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brettmarl
Vapour Barrier Confusion

[Excuse the British spelling :)]

I'm back for more advice from the TOH gurus :)

We have an old 1914 home in Seattle. About once a year, during very heavy rain, our basement would take on up to 1-2" of water in one low-spot. The concrete walls never got wet, and so it appeared to be a water-table issue. There are small traces of effervescence but I have never seen moisture on the walls.

We had a basement waterproofing company come and install interior French drains. As part of their installation method, they insert a dimpled plastic barrier against the walls as shown in this photo:

The idea is that if moisture comes in from the outside, it hits the plastic and drains down into the French drains. Normally, they rivet the same material all the way up the wall to above the dirt-line. We didn't do that bit – and it's way more expensive to have them come back and do it.

I'm looking at using spray-foam insulation as it has the advantage of obtaining R21 in a 2x4 cavity (vs. 2x6 for fiberglass). I'm getting conflicting messages from insulation companies.

1. Aqueous Basement Systems suggest that I install 6mm plastic sheeting on the concrete and tuck it into the plastic dimples – so that if moisture enters from the outside, it has a place to run. They can spray open or closed cell foam onto the plastic in-between studs. Makes sense to me.

I know that most vapor barriers (or "retarders") are installed on the "warm side in winter". So I assume I would ALSO install an additional barrier on the dry wall side. Something like this "smart barrier" looks interesting. Which changes its permeability with humidity.

2. Burnham Insulation strongly advise AGAINST a vapor barrier on the concrete side – saying that it could cause moisture to be come trapped in the insulation and have no way to breathe. Interestingly, they also only recommend closed-cell foam for the Pacific Northwest – claiming that the open-cell shrinks over time and so doesn't not fully fill the cavities.

3. To confuse things further, this excellent article, cited by previous posts: suggests there should be no dry-wall side barrier: "The best insulations to use are foam based and should allow the foundation wall assembly to dry inwards". However, I'm not sure if Seattle qualifies as a "cold climate".

So what do I do? Install a drywall-side barrier? Also install a concrete-side one to channel foundation leaks into the drains?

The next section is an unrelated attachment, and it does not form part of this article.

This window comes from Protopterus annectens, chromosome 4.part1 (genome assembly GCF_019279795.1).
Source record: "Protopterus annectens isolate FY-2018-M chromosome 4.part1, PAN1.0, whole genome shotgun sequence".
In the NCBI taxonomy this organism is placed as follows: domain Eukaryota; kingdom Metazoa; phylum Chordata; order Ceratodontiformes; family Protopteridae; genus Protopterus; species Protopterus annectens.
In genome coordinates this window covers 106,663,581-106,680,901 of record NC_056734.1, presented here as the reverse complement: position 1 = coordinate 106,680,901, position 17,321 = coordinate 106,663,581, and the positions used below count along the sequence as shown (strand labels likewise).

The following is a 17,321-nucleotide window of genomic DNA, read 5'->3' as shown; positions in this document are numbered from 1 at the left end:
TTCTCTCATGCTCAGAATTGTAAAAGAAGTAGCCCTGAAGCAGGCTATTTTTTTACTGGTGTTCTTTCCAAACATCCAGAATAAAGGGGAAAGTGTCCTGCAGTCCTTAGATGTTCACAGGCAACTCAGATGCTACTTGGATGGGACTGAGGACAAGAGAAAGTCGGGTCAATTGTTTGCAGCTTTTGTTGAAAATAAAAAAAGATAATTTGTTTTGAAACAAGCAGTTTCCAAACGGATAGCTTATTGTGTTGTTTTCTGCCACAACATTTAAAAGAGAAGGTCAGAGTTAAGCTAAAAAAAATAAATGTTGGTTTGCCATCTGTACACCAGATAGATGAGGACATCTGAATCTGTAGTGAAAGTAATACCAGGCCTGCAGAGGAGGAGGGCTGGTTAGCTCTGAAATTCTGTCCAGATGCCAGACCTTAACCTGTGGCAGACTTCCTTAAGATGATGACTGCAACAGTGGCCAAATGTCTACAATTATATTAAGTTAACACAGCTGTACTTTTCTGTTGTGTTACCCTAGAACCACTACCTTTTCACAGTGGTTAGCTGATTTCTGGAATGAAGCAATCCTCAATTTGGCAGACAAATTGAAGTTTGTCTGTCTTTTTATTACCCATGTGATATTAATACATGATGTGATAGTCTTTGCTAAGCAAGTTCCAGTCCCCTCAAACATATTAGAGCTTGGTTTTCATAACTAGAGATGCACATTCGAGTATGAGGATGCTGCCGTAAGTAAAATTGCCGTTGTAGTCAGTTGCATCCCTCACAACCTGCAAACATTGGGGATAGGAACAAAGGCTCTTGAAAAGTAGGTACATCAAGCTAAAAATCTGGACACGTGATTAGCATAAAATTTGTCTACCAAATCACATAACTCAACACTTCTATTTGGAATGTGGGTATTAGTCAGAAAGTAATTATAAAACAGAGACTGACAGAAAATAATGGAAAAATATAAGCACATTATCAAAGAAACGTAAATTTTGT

Pointers much appreciated - I know that this issue has been discussed a TON of times - but I'm having a hard problem deciding which advice is region-specific as there is such a diverse geographical group on the forums.

Confused and bemused,
:confused: Brett

canuk
Re: Vapour Barrier Confusion

Brett .... excuse my poor spelling.:)

The efflorescence is from water being forced through the cement under pressure ( hydrostatic pressure) from the soil outside.... and forces the salts to leach causing the white powdery stains.

If these stains are located along the bottom of the wall where it meets the floor can mean the exterior perimeter drains ( weeping tiles or weepers ) are not functioning as they should. They could be blocked or broken which allows water to accumulate in the soil and eventually make it's way through the concrete ..... concrete is somewhat porous.

It may also be that this water is building up along this area and coming up through the concrete floor .... water will take the path of least resistance.

The method that was done for your situation was to install a weeping system along the foundation footing along the inside in hopes to drain the water that may be coming from the outside under the footings . In many cases this method is done because it's more affordable than digging the exterior of the foundation and rectifying the issues from outside.

Also insuring the ground outside slopes away from the house as well the down spouts from the gutters extend at least 3 - 5 feet away from the house will greatly help.

Now having said all that ....

By the sounds of things there stands a chance of moisture penetration from outside.

Personally I wouldn't suggest applying plastic to the walls and adding a second vapor barrier as this would indeed trap moisture.

The dimpled product would be the best choice if there was moisture penetrating the outside walls it would have a path to flow down to the floor drain. The gaps produced by the dimples allow for this and the air gaps would allow the concrete to eventually breath allowing the moisture outward as well.

I would have to agree with you in that Seattle wouldn't be considered a cold climate.

So having said that .... here's another recommendation.

If space is a consideration .... Instead of using 2x4 studs for the wall framing use 2x3.
Erect the wall framing about an inch away from the concrete and have the 2 lb closed cell foam sprayed so that it also goes behind the studs and into the cavities.
This will provide a continuous thermo break and is far better than the interrupted method of just filling the stud cavities .... increasing the insulation performance.

Another method would be to apply rigid sheets of foam insulation to the concrete walls first. Sealing the butt joints with a house wrap tape and filling any gaps with a canned spray foam.
Then build the wall framing in front.
This will provide a sealed continuous thermo break and the insulation you need.

With the closed cell spray or rigid foams there will be no need for any vapor barrier toward the inside and you certainly wouldn't need to go to the expense of using the "Smart barrier ".

However .... you might consider checking the humidity level and moisture issues in the basement first. If it's too high things like standard drywall will have mold issues.